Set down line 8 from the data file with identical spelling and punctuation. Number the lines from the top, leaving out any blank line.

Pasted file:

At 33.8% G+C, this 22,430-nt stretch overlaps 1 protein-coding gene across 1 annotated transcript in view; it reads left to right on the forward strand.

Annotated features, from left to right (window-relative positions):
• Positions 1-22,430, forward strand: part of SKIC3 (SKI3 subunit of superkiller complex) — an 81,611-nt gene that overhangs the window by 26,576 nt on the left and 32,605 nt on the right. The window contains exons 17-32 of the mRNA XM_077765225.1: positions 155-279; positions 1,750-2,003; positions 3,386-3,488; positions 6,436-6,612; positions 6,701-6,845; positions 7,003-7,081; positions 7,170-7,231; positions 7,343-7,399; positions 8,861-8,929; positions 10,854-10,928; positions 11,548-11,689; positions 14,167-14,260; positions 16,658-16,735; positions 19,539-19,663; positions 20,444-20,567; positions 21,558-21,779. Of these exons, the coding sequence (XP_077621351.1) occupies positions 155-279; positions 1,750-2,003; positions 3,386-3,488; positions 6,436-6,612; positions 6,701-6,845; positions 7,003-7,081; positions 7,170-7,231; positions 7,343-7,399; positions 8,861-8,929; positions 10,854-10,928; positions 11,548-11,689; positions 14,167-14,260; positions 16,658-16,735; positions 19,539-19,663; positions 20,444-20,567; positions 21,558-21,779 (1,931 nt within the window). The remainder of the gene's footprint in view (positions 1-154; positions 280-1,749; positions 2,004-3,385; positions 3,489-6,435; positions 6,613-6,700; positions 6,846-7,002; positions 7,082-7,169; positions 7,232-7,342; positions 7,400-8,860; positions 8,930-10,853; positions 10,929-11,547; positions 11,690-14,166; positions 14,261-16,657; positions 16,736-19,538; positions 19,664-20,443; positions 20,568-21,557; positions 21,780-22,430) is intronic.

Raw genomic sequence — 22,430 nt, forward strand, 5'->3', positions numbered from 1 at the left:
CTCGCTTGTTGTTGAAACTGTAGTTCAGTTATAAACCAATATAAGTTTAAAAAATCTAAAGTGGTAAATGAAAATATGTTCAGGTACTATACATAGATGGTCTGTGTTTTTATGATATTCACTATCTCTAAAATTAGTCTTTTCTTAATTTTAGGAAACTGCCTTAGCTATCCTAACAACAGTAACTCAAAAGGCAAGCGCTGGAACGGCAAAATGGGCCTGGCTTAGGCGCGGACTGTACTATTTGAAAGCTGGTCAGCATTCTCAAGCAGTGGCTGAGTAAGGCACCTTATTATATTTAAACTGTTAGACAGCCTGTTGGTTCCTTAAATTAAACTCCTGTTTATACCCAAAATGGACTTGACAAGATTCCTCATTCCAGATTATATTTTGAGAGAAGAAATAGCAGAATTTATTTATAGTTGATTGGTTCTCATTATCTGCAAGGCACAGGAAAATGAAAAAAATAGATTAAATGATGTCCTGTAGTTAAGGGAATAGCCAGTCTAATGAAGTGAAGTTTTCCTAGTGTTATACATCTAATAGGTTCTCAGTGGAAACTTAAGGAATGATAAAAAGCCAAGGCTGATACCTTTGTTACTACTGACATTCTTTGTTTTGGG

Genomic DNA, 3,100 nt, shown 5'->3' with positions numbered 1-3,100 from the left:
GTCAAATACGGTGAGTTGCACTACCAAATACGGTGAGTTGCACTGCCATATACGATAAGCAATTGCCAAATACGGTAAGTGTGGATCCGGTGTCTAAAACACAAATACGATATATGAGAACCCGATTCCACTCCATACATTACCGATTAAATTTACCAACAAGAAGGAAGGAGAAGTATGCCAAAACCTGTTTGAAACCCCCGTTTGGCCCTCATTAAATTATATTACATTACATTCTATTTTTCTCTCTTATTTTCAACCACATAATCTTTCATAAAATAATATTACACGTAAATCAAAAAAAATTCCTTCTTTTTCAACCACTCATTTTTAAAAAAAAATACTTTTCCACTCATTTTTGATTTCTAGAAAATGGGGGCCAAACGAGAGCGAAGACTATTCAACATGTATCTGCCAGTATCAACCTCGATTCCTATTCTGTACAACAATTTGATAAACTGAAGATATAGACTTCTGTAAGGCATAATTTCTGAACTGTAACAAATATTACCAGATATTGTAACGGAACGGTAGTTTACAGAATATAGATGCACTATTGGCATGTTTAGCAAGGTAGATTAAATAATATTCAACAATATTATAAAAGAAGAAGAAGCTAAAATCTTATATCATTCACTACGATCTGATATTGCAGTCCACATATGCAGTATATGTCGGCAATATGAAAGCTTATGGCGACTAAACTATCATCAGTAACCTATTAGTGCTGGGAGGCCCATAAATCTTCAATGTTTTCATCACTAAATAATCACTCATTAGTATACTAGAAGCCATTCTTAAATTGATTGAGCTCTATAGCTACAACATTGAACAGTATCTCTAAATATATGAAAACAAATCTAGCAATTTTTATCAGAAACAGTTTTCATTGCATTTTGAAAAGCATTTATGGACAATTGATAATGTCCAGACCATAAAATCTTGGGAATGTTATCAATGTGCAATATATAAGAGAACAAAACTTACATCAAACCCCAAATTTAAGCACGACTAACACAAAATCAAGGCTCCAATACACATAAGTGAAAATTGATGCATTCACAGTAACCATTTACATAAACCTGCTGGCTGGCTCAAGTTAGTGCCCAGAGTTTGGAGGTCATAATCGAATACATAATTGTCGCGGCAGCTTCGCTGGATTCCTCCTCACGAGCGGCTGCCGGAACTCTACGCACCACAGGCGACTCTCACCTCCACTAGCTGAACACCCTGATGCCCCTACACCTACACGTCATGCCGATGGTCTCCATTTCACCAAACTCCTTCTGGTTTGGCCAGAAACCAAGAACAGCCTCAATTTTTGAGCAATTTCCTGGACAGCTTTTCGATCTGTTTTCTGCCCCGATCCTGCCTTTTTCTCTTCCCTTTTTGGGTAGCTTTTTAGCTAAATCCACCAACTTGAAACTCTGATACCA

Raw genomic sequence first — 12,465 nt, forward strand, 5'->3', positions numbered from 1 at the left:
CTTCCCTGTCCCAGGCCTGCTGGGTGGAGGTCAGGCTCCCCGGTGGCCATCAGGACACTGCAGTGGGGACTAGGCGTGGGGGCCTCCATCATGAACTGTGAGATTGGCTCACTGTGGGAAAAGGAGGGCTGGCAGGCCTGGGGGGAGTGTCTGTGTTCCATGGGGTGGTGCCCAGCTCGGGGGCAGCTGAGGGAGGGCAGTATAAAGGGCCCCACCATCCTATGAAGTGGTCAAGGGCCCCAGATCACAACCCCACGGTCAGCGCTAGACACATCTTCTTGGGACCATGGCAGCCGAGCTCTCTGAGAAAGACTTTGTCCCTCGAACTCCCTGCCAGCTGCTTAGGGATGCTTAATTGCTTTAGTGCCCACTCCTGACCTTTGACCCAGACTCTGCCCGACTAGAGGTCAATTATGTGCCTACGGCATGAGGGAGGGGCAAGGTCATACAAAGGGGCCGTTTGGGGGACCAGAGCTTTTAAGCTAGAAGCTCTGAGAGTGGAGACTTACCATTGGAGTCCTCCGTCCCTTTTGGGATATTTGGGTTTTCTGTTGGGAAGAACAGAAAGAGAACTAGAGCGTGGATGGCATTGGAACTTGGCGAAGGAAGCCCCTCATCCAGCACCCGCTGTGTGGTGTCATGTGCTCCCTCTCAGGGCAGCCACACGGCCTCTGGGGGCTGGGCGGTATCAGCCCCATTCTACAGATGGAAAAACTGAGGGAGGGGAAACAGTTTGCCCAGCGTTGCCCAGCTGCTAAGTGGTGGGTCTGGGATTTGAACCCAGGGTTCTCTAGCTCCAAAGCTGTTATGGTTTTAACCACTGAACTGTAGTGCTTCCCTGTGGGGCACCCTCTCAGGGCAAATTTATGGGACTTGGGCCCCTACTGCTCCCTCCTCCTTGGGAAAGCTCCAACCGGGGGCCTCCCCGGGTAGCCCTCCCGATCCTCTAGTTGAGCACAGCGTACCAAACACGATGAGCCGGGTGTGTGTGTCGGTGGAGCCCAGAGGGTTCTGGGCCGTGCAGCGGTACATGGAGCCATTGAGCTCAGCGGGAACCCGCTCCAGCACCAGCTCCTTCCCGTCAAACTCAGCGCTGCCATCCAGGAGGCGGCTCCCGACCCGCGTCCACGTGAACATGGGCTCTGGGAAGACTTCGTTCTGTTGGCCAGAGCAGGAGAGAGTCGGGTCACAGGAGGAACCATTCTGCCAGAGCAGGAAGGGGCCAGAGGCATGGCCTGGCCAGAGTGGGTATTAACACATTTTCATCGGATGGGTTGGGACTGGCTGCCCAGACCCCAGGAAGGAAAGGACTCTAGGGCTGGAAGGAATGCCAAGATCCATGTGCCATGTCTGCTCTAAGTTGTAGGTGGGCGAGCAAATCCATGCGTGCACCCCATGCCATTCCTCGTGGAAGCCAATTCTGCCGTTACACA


Raw genomic sequence first — 12,465 nt, forward strand, 5'->3', positions numbered from 1 at the left: